Take time when considering adding a pet to your family. Cuteness is not a guarantee! Rescue, breeder, whatever the source, research it thoroughly. A Dog can be a wonderful addition to your life but they can also come with hidden issues. Often behavior issues are not obvious upon first meeting or even in a shelter or transition situation. These issues may take a little training or lead to potential danger. Here are 5 things you can do to help you find the dog that is right for you.
- Be skeptical, do extensive research and visit. Be sure things are what they appear. Responsible sources will want you to visit. They will want to get to know you and put you through an approval process. They will want to be sure the dog is going to the best home possible.
- Ask a local trainer about the source you are considering. If the source offers dogs in their area they have probably had some in their classes. They may have seen wonderful, even tempered dogs or a significant number or dogs with issues.
- Talk to local veterinarians. They most likely have clients with dogs from the source you are considering and may be able to provide information about the general health and behavior of dogs from there.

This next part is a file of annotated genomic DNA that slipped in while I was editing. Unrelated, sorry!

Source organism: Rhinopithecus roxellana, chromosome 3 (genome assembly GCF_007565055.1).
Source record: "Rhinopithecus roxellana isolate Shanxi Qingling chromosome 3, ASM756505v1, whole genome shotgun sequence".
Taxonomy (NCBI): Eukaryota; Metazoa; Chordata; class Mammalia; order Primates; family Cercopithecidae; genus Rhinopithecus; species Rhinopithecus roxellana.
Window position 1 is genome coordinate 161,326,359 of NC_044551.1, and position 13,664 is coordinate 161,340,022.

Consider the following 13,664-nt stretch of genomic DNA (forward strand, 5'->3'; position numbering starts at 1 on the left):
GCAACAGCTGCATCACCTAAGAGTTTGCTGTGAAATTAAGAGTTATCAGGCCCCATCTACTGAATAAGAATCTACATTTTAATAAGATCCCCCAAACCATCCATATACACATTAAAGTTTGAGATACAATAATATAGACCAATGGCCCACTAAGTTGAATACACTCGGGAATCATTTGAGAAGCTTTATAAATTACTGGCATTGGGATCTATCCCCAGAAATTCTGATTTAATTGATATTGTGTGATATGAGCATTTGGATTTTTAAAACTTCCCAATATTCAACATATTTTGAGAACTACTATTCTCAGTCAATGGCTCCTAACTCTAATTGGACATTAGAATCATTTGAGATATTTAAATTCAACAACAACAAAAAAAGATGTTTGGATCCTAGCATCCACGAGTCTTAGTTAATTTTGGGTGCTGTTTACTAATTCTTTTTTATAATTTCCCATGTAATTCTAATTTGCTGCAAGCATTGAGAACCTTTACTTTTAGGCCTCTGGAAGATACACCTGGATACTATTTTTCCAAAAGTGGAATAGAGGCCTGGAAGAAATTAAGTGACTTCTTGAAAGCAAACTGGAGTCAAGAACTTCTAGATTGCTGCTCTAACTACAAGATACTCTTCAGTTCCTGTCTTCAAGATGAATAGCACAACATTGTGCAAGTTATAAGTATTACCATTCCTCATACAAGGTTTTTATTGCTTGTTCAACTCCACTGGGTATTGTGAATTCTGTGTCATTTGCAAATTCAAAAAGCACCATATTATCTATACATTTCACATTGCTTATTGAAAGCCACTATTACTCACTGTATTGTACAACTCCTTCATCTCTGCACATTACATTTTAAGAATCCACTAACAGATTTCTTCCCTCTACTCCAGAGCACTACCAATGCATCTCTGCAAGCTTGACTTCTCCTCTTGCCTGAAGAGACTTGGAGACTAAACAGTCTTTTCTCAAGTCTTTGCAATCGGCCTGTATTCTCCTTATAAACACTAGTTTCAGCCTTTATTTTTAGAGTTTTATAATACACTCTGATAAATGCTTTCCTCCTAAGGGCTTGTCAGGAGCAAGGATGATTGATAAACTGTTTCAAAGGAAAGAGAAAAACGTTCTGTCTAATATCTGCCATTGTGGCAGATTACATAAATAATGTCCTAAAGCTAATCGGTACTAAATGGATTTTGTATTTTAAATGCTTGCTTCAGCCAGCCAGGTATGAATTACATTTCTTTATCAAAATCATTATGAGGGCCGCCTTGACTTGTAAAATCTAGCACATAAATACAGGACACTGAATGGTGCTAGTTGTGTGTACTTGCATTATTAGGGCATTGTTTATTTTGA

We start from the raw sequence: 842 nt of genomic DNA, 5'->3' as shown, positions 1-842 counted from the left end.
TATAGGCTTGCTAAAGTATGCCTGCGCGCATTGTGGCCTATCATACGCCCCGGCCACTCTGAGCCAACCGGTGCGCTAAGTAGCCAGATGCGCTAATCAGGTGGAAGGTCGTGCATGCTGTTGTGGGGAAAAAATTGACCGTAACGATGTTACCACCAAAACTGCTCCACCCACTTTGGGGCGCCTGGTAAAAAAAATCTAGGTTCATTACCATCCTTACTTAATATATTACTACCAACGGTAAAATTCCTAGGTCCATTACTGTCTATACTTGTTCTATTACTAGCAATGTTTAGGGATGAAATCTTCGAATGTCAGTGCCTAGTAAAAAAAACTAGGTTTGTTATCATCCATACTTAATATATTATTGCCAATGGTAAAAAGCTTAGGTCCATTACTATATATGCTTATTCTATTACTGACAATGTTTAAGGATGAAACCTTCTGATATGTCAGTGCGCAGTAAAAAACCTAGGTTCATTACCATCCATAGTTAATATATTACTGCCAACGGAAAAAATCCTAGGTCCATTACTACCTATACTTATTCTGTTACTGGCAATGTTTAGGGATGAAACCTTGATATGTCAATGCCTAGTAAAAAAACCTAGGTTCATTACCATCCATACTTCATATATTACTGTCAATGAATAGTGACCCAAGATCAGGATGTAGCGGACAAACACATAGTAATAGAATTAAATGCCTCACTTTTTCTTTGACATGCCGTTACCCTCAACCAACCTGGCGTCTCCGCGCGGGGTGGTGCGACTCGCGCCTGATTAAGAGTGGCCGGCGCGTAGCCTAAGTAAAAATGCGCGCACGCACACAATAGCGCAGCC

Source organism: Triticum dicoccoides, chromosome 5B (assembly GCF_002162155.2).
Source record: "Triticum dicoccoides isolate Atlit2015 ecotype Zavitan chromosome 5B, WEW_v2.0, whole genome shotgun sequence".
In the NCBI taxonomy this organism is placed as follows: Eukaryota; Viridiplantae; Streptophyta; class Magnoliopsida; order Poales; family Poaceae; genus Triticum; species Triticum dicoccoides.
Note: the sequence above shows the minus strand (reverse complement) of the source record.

- Ask a qualified trainer to evaulate any dog you are considering. Trainers today see far to many families dealing with challenging behavior and the heartbreak of families having to part with a dog they can’t manage or is dangerous. They will look for the signs that lead to a great companion and warning signs. The are a great resource in picking a dog that will suit you.
- Line up positive training for you and your new dog as soon as possible. Start off building the relationship with your dog through training that is fun and builds the manners and skills that will make your dog a joy to own for a lifetime.
And also please consider being an advocate for reducing the production of homeless dogs. The situation is worse than ever and is growing. Without addressing irresponsible production the homeless dog population will continue to grow. Homes for homeless dogs are helping individual dogs but not reducing production. We can make a difference by only supporting reputable sources and encouraging cultural changes.